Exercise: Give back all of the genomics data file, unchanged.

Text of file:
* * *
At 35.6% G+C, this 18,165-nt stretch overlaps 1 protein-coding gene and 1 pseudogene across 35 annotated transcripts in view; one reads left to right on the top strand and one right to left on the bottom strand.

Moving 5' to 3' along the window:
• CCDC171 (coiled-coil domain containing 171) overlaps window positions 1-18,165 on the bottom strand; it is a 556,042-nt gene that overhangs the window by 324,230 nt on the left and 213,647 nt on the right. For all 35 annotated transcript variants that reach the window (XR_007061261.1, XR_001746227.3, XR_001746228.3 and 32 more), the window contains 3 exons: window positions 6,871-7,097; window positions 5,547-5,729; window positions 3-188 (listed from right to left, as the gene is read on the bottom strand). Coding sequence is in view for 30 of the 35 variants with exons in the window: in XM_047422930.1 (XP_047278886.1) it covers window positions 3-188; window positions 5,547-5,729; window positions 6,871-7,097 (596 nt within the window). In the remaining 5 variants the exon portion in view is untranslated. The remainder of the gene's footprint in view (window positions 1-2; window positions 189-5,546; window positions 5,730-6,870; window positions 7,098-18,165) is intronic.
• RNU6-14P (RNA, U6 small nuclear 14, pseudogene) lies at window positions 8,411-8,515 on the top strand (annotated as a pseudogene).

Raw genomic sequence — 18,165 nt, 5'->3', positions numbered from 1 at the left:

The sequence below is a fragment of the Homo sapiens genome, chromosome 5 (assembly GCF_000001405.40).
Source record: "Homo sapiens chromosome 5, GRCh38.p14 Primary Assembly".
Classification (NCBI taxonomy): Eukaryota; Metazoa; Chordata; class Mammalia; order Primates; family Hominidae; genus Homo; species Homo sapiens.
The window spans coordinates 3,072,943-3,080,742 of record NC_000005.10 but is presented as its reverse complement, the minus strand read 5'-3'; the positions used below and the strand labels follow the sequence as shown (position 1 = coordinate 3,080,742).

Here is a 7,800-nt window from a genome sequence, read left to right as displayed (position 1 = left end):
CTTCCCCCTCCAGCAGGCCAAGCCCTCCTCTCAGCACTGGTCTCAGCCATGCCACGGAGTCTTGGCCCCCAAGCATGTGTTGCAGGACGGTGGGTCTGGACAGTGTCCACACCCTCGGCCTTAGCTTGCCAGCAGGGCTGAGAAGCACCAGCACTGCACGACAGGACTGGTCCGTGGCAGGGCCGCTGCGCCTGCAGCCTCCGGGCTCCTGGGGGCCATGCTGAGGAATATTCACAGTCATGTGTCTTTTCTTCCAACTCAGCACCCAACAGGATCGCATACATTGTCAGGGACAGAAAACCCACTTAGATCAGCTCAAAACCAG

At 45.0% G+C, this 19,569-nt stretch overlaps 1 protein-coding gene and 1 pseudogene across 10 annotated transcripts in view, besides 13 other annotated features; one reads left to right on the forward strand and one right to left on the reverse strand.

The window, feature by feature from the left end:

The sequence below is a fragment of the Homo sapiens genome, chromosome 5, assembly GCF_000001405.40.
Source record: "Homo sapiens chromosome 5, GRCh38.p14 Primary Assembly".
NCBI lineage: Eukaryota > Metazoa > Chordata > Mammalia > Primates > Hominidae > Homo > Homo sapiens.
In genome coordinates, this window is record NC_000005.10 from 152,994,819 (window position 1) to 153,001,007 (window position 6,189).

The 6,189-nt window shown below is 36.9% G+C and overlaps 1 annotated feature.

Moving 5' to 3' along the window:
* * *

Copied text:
At 35.6% G+C, this 18,165-nt stretch overlaps 1 protein-coding gene and 1 pseudogene across 35 annotated transcripts in view; one reads left to right on the top strand and one right to left on the bottom strand.

Moving 5' to 3' along the window:
• CCDC171 (coiled-coil domain containing 171) overlaps window positions 1-18,165 on the bottom strand; it is a 556,042-nt gene that overhangs the window by 324,230 nt on the left and 213,647 nt on the right. For all 35 annotated transcript variants that reach the window (XR_007061261.1, XR_001746227.3, XR_001746228.3 and 32 more), the window contains 3 exons: window positions 6,871-7,097; window positions 5,547-5,729; window positions 3-188 (listed from right to left, as the gene is read on the bottom strand). Coding sequence is in view for 30 of the 35 variants with exons in the window: in XM_047422930.1 (XP_047278886.1) it covers window positions 3-188; window positions 5,547-5,729; window positions 6,871-7,097 (596 nt within the window). In the remaining 5 variants the exon portion in view is untranslated. The remainder of the gene's footprint in view (window positions 1-2; window positions 189-5,546; window positions 5,730-6,870; window positions 7,098-18,165) is intronic.
• RNU6-14P (RNA, U6 small nuclear 14, pseudogene) lies at window positions 8,411-8,515 on the top strand (annotated as a pseudogene).

Raw genomic sequence — 18,165 nt, 5'->3', positions numbered from 1 at the left:

The sequence below is a fragment of the Homo sapiens genome, chromosome 5 (assembly GCF_000001405.40).
Source record: "Homo sapiens chromosome 5, GRCh38.p14 Primary Assembly".
Classification (NCBI taxonomy): Eukaryota; Metazoa; Chordata; class Mammalia; order Primates; family Hominidae; genus Homo; species Homo sapiens.
The window spans coordinates 3,072,943-3,080,742 of record NC_000005.10 but is presented as its reverse complement, the minus strand read 5'-3'; the positions used below and the strand labels follow the sequence as shown (position 1 = coordinate 3,080,742).

Here is a 7,800-nt window from a genome sequence, read left to right as displayed (position 1 = left end):
CTTCCCCCTCCAGCAGGCCAAGCCCTCCTCTCAGCACTGGTCTCAGCCATGCCACGGAGTCTTGGCCCCCAAGCATGTGTTGCAGGACGGTGGGTCTGGACAGTGTCCACACCCTCGGCCTTAGCTTGCCAGCAGGGCTGAGAAGCACCAGCACTGCACGACAGGACTGGTCCGTGGCAGGGCCGCTGCGCCTGCAGCCTCCGGGCTCCTGGGGGCCATGCTGAGGAATATTCACAGTCATGTGTCTTTTCTTCCAACTCAGCACCCAACAGGATCGCATACATTGTCAGGGACAGAAAACCCACTTAGATCAGCTCAAAACCAG

At 45.0% G+C, this 19,569-nt stretch overlaps 1 protein-coding gene and 1 pseudogene across 10 annotated transcripts in view, besides 13 other annotated features; one reads left to right on the forward strand and one right to left on the reverse strand.

The window, feature by feature from the left end:

The sequence below is a fragment of the Homo sapiens genome, chromosome 5, assembly GCF_000001405.40.
Source record: "Homo sapiens chromosome 5, GRCh38.p14 Primary Assembly".
NCBI lineage: Eukaryota > Metazoa > Chordata > Mammalia > Primates > Hominidae > Homo > Homo sapiens.
In genome coordinates, this window is record NC_000005.10 from 152,994,819 (window position 1) to 153,001,007 (window position 6,189).

The 6,189-nt window shown below is 36.9% G+C and overlaps 1 annotated feature.

Moving 5' to 3' along the window: